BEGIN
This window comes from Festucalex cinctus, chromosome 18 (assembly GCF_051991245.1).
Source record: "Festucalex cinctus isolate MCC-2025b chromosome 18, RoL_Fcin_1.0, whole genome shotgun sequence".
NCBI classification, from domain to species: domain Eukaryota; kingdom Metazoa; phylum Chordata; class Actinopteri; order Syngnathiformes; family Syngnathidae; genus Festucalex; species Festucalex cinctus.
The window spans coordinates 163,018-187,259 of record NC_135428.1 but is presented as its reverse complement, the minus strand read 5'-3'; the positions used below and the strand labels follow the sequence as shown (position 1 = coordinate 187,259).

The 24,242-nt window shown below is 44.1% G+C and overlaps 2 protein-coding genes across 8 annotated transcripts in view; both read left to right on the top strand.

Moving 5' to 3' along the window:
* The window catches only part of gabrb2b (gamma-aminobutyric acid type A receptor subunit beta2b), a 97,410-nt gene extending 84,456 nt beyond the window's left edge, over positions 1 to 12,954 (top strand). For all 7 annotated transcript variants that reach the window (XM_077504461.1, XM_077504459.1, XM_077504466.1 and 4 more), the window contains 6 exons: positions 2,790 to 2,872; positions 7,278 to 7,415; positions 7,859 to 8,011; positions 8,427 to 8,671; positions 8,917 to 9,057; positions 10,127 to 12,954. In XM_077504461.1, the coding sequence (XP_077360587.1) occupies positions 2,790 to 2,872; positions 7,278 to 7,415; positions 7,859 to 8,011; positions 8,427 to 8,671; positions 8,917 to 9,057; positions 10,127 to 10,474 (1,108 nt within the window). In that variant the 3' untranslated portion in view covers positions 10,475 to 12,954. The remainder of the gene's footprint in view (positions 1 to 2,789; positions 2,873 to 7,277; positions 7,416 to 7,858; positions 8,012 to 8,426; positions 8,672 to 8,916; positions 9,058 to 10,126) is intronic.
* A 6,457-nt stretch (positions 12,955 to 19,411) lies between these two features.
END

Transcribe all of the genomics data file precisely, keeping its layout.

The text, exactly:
This window comes from Festucalex cinctus, chromosome 18 (assembly GCF_051991245.1).
Source record: "Festucalex cinctus isolate MCC-2025b chromosome 18, RoL_Fcin_1.0, whole genome shotgun sequence".
NCBI classification, from domain to species: domain Eukaryota; kingdom Metazoa; phylum Chordata; class Actinopteri; order Syngnathiformes; family Syngnathidae; genus Festucalex; species Festucalex cinctus.
The window spans coordinates 163,018-187,259 of record NC_135428.1 but is presented as its reverse complement, the minus strand read 5'-3'; the positions used below and the strand labels follow the sequence as shown (position 1 = coordinate 187,259).

The 24,242-nt window shown below is 44.1% G+C and overlaps 2 protein-coding genes across 8 annotated transcripts in view; both read left to right on the top strand.

Moving 5' to 3' along the window:
* The window catches only part of gabrb2b (gamma-aminobutyric acid type A receptor subunit beta2b), a 97,410-nt gene extending 84,456 nt beyond the window's left edge, over positions 1 to 12,954 (top strand). For all 7 annotated transcript variants that reach the window (XM_077504461.1, XM_077504459.1, XM_077504466.1 and 4 more), the window contains 6 exons: positions 2,790 to 2,872; positions 7,278 to 7,415; positions 7,859 to 8,011; positions 8,427 to 8,671; positions 8,917 to 9,057; positions 10,127 to 12,954. In XM_077504461.1, the coding sequence (XP_077360587.1) occupies positions 2,790 to 2,872; positions 7,278 to 7,415; positions 7,859 to 8,011; positions 8,427 to 8,671; positions 8,917 to 9,057; positions 10,127 to 10,474 (1,108 nt within the window). In that variant the 3' untranslated portion in view covers positions 10,475 to 12,954. The remainder of the gene's footprint in view (positions 1 to 2,789; positions 2,873 to 7,277; positions 7,416 to 7,858; positions 8,012 to 8,426; positions 8,672 to 8,916; positions 9,058 to 10,126) is intronic.
* A 6,457-nt stretch (positions 12,955 to 19,411) lies between these two features.